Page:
However, the attack in this novel is somewhat believable, the murder aspect is not. January 7, at Hi, can you explain your change in opinion that Nathan is a ghost at the end of the book? So, he did survive a blow to the head. People do come back after dying, usually a few seconds later, not a whole day later. January 7, at 3: However, I changed my mind because Nathan would be really broken if he was actually alive. He seems relatively fine. I do remember him having dried blood on him though.

So, it was my assumption that one does not walk away from being brutalized in that way, so he must be a ghost. I just skimmed the ending again. It appears he dies. Then Roy finds him and covers him with a sheet.

Immerse Yourself In An Innocent, Ill-Fated Love

The next chapter he wakes up still in the old house instead of his own or the hospital which indicates he is a ghost. I think if Nathan really walked out of the house and to his own funeral there would be a different reaction. I do agree the touching is odd. Neither version of the ending is great. However, every action needs to have some form of logic. I wish the author had given us something to understand why Burke does what he does.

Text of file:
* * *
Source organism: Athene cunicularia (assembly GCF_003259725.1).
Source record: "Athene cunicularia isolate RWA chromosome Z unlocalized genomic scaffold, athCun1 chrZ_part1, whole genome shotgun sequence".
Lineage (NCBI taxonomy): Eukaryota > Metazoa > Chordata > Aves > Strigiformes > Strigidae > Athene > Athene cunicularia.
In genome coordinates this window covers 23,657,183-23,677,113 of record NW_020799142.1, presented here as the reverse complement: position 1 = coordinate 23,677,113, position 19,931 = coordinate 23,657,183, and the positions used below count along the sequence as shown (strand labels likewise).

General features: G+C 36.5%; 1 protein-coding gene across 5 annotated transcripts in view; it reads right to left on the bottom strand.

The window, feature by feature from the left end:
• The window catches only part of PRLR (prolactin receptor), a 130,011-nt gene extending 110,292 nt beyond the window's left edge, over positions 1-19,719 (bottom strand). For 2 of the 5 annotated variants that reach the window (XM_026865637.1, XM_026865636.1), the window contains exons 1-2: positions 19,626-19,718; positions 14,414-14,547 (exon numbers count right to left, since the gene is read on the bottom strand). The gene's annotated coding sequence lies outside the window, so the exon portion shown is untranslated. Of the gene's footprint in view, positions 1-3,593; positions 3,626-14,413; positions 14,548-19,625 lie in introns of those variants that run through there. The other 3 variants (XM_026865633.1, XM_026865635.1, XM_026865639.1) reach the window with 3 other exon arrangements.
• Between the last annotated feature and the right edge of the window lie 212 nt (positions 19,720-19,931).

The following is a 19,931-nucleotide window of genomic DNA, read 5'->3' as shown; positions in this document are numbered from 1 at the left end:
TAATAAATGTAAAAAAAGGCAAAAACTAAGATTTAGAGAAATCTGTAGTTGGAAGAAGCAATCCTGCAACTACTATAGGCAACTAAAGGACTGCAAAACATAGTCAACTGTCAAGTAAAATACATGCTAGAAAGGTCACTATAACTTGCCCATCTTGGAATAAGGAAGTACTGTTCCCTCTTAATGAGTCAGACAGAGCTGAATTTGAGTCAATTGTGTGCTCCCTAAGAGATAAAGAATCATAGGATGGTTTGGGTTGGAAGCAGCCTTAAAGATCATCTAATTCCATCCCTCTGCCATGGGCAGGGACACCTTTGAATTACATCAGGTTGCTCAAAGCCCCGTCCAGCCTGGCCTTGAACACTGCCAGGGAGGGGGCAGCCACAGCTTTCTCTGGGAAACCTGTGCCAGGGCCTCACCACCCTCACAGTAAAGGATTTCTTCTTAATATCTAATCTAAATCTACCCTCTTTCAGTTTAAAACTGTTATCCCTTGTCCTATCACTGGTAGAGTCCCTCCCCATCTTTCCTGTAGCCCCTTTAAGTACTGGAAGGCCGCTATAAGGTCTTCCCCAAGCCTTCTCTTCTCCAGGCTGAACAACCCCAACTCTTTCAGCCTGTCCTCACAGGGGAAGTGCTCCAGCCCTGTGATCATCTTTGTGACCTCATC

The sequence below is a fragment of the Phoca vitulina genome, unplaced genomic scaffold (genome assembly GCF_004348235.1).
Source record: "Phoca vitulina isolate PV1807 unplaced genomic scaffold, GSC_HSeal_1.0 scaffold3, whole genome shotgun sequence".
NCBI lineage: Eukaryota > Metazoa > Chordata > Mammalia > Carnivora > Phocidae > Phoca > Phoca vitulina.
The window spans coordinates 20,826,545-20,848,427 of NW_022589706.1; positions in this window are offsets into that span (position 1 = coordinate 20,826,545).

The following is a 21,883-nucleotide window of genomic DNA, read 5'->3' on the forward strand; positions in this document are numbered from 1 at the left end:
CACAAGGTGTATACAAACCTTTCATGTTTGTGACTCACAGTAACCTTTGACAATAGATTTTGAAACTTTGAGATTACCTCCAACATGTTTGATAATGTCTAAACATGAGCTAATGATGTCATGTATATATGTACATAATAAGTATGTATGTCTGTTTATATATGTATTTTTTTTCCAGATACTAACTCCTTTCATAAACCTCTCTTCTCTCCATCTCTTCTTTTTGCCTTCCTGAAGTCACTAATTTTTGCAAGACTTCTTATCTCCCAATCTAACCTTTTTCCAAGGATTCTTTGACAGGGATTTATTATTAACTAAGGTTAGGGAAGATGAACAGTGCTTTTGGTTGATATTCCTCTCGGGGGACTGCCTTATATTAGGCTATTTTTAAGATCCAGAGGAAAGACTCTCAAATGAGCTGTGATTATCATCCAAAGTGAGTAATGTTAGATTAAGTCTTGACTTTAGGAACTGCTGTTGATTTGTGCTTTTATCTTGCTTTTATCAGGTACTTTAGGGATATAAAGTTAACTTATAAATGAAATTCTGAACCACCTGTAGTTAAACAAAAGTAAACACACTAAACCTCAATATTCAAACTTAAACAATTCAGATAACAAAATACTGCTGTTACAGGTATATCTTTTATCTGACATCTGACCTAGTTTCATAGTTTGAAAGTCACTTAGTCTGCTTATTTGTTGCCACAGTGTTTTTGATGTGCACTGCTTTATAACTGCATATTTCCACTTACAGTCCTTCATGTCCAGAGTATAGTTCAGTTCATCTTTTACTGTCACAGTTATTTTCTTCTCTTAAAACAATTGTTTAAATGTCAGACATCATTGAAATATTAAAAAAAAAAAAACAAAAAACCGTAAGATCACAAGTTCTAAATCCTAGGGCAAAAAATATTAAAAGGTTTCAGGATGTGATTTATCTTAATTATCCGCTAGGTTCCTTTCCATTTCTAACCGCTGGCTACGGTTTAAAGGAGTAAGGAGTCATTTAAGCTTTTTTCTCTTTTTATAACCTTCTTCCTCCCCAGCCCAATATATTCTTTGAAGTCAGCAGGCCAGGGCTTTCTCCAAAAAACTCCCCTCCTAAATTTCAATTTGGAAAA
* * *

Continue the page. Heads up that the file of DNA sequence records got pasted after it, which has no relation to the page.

LGBT people particularly when this was written were certainly brutalized for no GOOD reason, but those who hurt them usually had some sort of internal-logic to why they did it.

Perhaps that was what the author was going for. Thank you so much for you response. Yeah when you describe the covering of his body with the sheet it seems like an easy conclusion. Roy and Nathan got away before the congregation could see Nathan. February 15, at 8: Just watched the film.

Did the author ever say if Nathan really survived or not? I want him to not have died so bad… On the other hand it was cleverly foreshadowed in my opinion that Burke would do what he did. February 16, at I revisited the novel in January of this year, to confirm that for myself. It seems clearer to me now that Nathan is dead.